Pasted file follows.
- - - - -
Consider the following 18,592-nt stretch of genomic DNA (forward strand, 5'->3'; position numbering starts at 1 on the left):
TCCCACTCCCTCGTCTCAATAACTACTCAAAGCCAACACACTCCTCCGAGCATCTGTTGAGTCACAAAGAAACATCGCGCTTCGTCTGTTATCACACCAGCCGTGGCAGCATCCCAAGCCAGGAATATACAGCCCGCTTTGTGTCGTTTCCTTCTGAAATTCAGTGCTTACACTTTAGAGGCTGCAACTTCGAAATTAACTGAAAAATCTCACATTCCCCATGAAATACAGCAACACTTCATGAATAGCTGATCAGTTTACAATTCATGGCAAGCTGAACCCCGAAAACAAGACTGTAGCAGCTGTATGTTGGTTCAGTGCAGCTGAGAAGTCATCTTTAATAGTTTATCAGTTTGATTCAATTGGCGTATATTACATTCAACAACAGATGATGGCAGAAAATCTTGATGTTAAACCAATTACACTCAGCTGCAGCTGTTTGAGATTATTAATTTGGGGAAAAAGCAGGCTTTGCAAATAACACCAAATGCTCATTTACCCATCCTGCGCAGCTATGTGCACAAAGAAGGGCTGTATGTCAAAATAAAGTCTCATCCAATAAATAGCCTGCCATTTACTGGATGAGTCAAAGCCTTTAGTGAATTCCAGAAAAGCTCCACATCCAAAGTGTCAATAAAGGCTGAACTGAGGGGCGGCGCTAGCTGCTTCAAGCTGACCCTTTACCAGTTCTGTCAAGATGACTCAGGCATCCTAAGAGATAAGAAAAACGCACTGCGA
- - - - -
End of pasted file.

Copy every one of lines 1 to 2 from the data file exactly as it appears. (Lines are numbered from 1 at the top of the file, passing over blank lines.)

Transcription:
Consider the following 18,592-nt stretch of genomic DNA (forward strand, 5'->3'; position numbering starts at 1 on the left):
TCCCACTCCCTCGTCTCAATAACTACTCAAAGCCAACACACTCCTCCGAGCATCTGTTGAGTCACAAAGAAACATCGCGCTTCGTCTGTTATCACACCAGCCGTGGCAGCATCCCAAGCCAGGAATATACAGCCCGCTTTGTGTCGTTTCCTTCTGAAATTCAGTGCTTACACTTTAGAGGCTGCAACTTCGAAATTAACTGAAAAATCTCACATTCCCCATGAAATACAGCAACACTTCATGAATAGCTGATCAGTTTACAATTCATGGCAAGCTGAACCCCGAAAACAAGACTGTAGCAGCTGTATGTTGGTTCAGTGCAGCTGAGAAGTCATCTTTAATAGTTTATCAGTTTGATTCAATTGGCGTATATTACATTCAACAACAGATGATGGCAGAAAATCTTGATGTTAAACCAATTACACTCAGCTGCAGCTGTTTGAGATTATTAATTTGGGGAAAAAGCAGGCTTTGCAAATAACACCAAATGCTCATTTACCCATCCTGCGCAGCTATGTGCACAAAGAAGGGCTGTATGTCAAAATAAAGTCTCATCCAATAAATAGCCTGCCATTTACTGGATGAGTCAAAGCCTTTAGTGAATTCCAGAAAAGCTCCACATCCAAAGTGTCAATAAAGGCTGAACTGAGGGGCGGCGCTAGCTGCTTCAAGCTGACCCTTTACCAGTTCTGTCAAGATGACTCAGGCATCCTAAGAGATAAGAAAAACGCACTGCGA